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Thunderbird Unseats Evolution In Ubuntu 11.10 283

Posted by Unknown Lamer
from the outlook-clones-no-longer-cool dept.
An anonymous reader writes "Coinciding with the recent release of Mozilla Thunderbird 5 and its 400 performance and stability fixes, Canonical has decided that it's now fit for adoption in Ubuntu — and as of version 11.10, Thunderbird will replace Evolution as the default mail program. You can download the second alpha of Ubuntu 11.10 today and give Thunderbird a whirl."
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Thunderbird Unseats Evolution In Ubuntu 11.10

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  • BFT (Score:3, Insightful)

    by cadeon (977561) on Thursday July 07, 2011 @10:41AM (#36682900)

    I've always hated evolution. Thunderbird is much cleaner.

    • Re: (Score:3, Funny)

      by Anonymous Coward

      I've always hated evolution. Thunderbird is much cleaner.

      Look, can you religious nut-jobs take your "intelligent design" and thunder throwing sky gods elsewhere? Evolution is a well founded scientific...

      What? Email programs?
      *Ahem* Sorry for the interruption, carry on.

    • Re:BFT (Score:5, Insightful)

      by poetmatt (793785) on Thursday July 07, 2011 @10:54AM (#36683064) Journal

      absolutely. I also agree with the commenter below, get rid of empathy and go back to pidgin, and then we'll be a step closer to ubuntu not being crap.

      • Yes I agree. And while we're ditching Empathy, can we get Ekiga back for SIP calls that 'just work', or otherwise Jitsi?

        • by frisket (149522)
          And while we're about that, can we pleeeeeeease ditch Okular and go back to kpdf and kdvi? Not only is Okular's rendering sucky, but it has no "Print Current Page" option, and the double sidebar takes up waaaaay too much screen real estate.
      • by Anonymous Coward

        The only decent mail client on Linux is Thunderbird. Everything else crashes, locks up, and doesn't set up as easy.

        I've tried 'em all and every major release, I try them again - same result every time so far: crap.

        • by Nadaka (224565)

          what about pine? I know it is old as hell, but I never had problems with it.

        • Re: (Score:3, Insightful)

          by ChrisMP1 (1130781)

          Everything else crashes,

          I use Mutt. It's never crashed for me.

          locks up,

          I use Mutt. It's never locked up for me.

          and doesn't set up as easy.

          I use... ah hell, carry on. I would probably crash if I lost my muttrc...

      • absolutely. I also agree with the commenter below, get rid of empathy and go back to pidgin, and then we'll be a step closer to ubuntu not being crap.

        It might well happen.I think the main driver was the integration with Gnome and Ubuntu deferred to the Gnome guys. With Ubuntu moving away from Gnome lately we could see a reverse.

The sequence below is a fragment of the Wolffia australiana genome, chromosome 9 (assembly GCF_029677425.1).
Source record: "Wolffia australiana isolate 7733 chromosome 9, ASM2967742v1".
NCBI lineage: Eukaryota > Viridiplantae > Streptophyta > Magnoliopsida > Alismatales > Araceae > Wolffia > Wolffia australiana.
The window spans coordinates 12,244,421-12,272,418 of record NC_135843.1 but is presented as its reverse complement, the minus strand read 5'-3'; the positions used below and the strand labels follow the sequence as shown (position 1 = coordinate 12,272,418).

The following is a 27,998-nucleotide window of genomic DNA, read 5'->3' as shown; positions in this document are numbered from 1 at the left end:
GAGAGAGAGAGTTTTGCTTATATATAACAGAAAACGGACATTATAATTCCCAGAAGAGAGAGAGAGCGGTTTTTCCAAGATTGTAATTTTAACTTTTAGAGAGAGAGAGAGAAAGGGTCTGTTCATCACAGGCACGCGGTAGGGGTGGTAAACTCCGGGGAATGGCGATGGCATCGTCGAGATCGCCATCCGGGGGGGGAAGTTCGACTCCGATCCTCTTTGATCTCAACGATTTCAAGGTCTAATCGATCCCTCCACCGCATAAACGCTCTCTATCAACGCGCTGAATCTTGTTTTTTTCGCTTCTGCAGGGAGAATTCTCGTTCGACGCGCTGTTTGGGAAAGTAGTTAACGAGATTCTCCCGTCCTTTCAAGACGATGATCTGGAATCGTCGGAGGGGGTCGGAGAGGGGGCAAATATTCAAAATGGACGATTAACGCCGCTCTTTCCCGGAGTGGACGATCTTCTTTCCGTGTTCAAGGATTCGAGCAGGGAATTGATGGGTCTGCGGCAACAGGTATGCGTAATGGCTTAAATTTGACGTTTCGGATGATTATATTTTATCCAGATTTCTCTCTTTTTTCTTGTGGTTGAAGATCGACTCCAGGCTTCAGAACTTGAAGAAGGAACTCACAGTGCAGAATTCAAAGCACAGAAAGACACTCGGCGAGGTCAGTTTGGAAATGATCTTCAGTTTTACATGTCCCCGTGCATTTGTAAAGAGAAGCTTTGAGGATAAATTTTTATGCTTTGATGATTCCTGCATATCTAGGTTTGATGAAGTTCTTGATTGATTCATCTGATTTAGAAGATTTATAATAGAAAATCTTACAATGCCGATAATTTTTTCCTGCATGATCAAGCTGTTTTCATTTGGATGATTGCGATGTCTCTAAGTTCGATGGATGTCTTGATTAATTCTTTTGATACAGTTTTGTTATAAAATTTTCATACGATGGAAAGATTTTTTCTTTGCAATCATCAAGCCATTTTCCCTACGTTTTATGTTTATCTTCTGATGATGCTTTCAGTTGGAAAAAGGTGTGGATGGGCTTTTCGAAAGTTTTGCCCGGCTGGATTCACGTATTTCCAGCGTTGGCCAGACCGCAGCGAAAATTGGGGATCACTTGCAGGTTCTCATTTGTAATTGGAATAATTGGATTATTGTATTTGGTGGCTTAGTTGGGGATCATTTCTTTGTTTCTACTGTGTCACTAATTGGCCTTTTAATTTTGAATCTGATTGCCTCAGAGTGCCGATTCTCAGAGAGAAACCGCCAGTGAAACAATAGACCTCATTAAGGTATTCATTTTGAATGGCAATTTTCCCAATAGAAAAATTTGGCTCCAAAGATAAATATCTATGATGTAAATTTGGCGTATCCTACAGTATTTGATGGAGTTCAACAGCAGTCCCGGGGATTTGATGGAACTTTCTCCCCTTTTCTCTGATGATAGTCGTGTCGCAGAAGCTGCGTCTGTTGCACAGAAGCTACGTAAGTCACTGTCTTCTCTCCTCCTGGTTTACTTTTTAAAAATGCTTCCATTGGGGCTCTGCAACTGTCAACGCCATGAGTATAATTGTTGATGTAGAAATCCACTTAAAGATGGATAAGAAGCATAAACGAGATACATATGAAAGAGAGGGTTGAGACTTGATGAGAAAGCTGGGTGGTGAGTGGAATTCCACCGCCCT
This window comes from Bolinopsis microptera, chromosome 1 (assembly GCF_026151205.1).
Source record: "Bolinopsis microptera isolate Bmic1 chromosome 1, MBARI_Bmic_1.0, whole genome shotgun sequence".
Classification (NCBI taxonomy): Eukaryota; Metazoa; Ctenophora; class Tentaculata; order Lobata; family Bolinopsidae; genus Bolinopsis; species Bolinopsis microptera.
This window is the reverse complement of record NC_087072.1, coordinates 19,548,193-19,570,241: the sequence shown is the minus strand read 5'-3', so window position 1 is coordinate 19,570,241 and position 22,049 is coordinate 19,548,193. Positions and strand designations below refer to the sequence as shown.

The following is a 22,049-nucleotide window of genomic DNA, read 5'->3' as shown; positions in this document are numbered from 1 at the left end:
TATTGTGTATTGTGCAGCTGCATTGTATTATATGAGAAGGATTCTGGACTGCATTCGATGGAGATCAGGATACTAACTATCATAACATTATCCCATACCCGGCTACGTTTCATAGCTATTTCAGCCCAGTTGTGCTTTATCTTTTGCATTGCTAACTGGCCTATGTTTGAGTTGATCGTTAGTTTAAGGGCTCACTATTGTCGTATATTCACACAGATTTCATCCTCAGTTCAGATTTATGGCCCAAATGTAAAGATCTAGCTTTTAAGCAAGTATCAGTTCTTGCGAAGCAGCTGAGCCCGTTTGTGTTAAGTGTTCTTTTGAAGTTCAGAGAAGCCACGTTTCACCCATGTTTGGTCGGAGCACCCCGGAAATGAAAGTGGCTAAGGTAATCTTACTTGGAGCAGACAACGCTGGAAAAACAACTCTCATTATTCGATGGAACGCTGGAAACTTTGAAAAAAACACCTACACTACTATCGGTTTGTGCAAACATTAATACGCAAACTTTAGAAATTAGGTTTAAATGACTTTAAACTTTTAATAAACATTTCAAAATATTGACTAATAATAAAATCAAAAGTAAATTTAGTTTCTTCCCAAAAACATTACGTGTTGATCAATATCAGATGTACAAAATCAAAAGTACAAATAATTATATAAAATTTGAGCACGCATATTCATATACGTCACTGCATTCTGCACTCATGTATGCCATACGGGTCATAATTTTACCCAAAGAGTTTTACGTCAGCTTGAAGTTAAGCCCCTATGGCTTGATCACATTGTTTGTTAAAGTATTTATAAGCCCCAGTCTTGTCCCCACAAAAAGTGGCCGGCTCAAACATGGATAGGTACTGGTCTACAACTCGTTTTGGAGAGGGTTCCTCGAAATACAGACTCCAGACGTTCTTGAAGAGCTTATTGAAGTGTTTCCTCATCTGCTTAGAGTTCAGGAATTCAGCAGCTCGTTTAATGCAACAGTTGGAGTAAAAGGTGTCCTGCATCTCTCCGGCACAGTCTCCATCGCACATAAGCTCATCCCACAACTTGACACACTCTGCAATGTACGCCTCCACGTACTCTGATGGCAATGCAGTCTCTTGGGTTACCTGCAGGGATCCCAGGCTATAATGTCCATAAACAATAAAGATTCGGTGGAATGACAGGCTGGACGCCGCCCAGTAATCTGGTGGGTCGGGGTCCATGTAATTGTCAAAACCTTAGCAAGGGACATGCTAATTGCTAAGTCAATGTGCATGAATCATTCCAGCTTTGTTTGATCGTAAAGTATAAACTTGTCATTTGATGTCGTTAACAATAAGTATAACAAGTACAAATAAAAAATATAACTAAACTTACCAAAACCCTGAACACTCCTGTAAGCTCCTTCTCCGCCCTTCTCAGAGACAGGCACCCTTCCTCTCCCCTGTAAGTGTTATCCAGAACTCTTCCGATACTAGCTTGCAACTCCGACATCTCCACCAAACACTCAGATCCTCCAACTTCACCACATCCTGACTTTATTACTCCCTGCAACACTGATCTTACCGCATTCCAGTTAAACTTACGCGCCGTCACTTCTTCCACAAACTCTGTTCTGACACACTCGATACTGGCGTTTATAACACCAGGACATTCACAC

Trouble is, neither Pidgin nor Empathy have progressed very much since Ubuntu put together this comparison:
        https://wiki.ubuntu.com/EmpathyVsPidginUsability [ubuntu.com]

      • by formfeed (703859)

        absolutely. I also agree with the commenter below,

        And I agree with the comment that's going to be posted an hour from now, on how everything in Ubuntu is broken now, and unity is just he last straw, and that I'm definitely going to switch to something else soon.

      • Re:BFT (Score:4, Interesting)

        by supersloshy (1273442) on Thursday July 07, 2011 @02:04PM (#36685504)

        Pidgin has a lot more features than Empathy does, that's for sure, but when GNOME 3 came out I decided to make the switch... and I'm really liking it so far. Aside from not supporting blocking contacts on every protocol that Pidgin does (I think it only supports one or two protocols right now for that), it does just enough for me and it feels easier to use than Pidgin, in addition to having great GNOME 3 integration. As far as Ubuntu goes, they'd be better off using Pidgin, but every other distro, as in the GNOME 3 using ones, are much better off with Empathy in the long run. It's very pleasant to use, even if it is lacking in a few parts.

    • Agree.

      I like Thunderbird because:
      -I like to keep the same apps across platforms
      -The availability of plugins
      -The fact that plugins can be programmed more easily than for Evolution (do they have them? are they done in C?)

      Yet at the same time, this continues the general theme of Ubuntu keeping on messing things around and changing them. Pick one thing and stick with it! F-spot -> Shotwell, Pidgin -> Empathy, drop GIMP, drop OpenOffice (from CD), Gnome -> Unity, etc.

    • by rgviza (1303161)
      yea. why they stuck with evolution that long is a mystery to me.
  • Evolution (Score:5, Interesting)

    by geek (5680) on Thursday July 07, 2011 @10:42AM (#36682912) Homepage

    I never liked Evolution. It tried too hard to be Outlook. It was just as convoluted to configure, was buggy as sin and used an enormous amount of screen real estate. Thunderbird has it's issues here also but it's been far better than Evolution for some time now. I'm probably not the target audience anymore though, I've been using webmail for some time and have no intentions of switching back to a client.